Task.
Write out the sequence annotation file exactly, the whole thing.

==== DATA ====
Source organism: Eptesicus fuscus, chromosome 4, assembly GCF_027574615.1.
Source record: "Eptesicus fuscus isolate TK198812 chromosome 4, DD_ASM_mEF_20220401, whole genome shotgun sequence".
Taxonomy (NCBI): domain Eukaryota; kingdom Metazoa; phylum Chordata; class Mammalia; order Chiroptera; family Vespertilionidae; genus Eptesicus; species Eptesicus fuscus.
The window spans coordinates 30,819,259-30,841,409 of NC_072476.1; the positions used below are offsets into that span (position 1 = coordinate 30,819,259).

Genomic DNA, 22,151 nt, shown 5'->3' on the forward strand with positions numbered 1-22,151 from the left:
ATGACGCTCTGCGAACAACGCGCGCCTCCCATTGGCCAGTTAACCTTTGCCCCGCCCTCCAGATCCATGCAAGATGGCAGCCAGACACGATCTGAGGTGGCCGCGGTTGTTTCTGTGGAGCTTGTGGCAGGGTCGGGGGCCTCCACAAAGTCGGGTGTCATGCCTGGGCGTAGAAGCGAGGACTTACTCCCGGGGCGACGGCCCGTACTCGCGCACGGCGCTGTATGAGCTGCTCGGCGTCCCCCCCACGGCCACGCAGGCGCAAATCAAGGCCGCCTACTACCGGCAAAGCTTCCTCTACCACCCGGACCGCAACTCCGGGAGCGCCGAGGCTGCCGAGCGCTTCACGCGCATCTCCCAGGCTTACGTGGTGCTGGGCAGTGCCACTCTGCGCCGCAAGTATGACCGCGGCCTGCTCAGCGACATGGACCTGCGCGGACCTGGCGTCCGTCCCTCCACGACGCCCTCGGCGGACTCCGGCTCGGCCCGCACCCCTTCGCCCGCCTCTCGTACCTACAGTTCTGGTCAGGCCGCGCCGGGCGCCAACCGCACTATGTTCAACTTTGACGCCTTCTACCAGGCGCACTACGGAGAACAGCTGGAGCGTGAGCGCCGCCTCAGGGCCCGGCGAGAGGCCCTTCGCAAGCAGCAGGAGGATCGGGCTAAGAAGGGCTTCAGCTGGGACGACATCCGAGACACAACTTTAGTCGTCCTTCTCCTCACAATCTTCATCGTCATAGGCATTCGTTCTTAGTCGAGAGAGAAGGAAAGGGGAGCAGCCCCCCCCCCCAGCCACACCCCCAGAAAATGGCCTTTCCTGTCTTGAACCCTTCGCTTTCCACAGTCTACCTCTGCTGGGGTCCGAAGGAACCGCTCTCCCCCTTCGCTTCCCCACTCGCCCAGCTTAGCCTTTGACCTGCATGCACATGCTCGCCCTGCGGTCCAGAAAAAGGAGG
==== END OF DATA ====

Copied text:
Source organism: Eptesicus fuscus, chromosome 4, assembly GCF_027574615.1.
Source record: "Eptesicus fuscus isolate TK198812 chromosome 4, DD_ASM_mEF_20220401, whole genome shotgun sequence".
Taxonomy (NCBI): domain Eukaryota; kingdom Metazoa; phylum Chordata; class Mammalia; order Chiroptera; family Vespertilionidae; genus Eptesicus; species Eptesicus fuscus.
The window spans coordinates 30,819,259-30,841,409 of NC_072476.1; the positions used below are offsets into that span (position 1 = coordinate 30,819,259).

Genomic DNA, 22,151 nt, shown 5'->3' on the forward strand with positions numbered 1-22,151 from the left:
ATGACGCTCTGCGAACAACGCGCGCCTCCCATTGGCCAGTTAACCTTTGCCCCGCCCTCCAGATCCATGCAAGATGGCAGCCAGACACGATCTGAGGTGGCCGCGGTTGTTTCTGTGGAGCTTGTGGCAGGGTCGGGGGCCTCCACAAAGTCGGGTGTCATGCCTGGGCGTAGAAGCGAGGACTTACTCCCGGGGCGACGGCCCGTACTCGCGCACGGCGCTGTATGAGCTGCTCGGCGTCCCCCCCACGGCCACGCAGGCGCAAATCAAGGCCGCCTACTACCGGCAAAGCTTCCTCTACCACCCGGACCGCAACTCCGGGAGCGCCGAGGCTGCCGAGCGCTTCACGCGCATCTCCCAGGCTTACGTGGTGCTGGGCAGTGCCACTCTGCGCCGCAAGTATGACCGCGGCCTGCTCAGCGACATGGACCTGCGCGGACCTGGCGTCCGTCCCTCCACGACGCCCTCGGCGGACTCCGGCTCGGCCCGCACCCCTTCGCCCGCCTCTCGTACCTACAGTTCTGGTCAGGCCGCGCCGGGCGCCAACCGCACTATGTTCAACTTTGACGCCTTCTACCAGGCGCACTACGGAGAACAGCTGGAGCGTGAGCGCCGCCTCAGGGCCCGGCGAGAGGCCCTTCGCAAGCAGCAGGAGGATCGGGCTAAGAAGGGCTTCAGCTGGGACGACATCCGAGACACAACTTTAGTCGTCCTTCTCCTCACAATCTTCATCGTCATAGGCATTCGTTCTTAGTCGAGAGAGAAGGAAAGGGGAGCAGCCCCCCCCCCCAGCCACACCCCCAGAAAATGGCCTTTCCTGTCTTGAACCCTTCGCTTTCCACAGTCTACCTCTGCTGGGGTCCGAAGGAACCGCTCTCCCCCTTCGCTTCCCCACTCGCCCAGCTTAGCCTTTGACCTGCATGCACATGCTCGCCCTGCGGTCCAGAAAAAGGAGG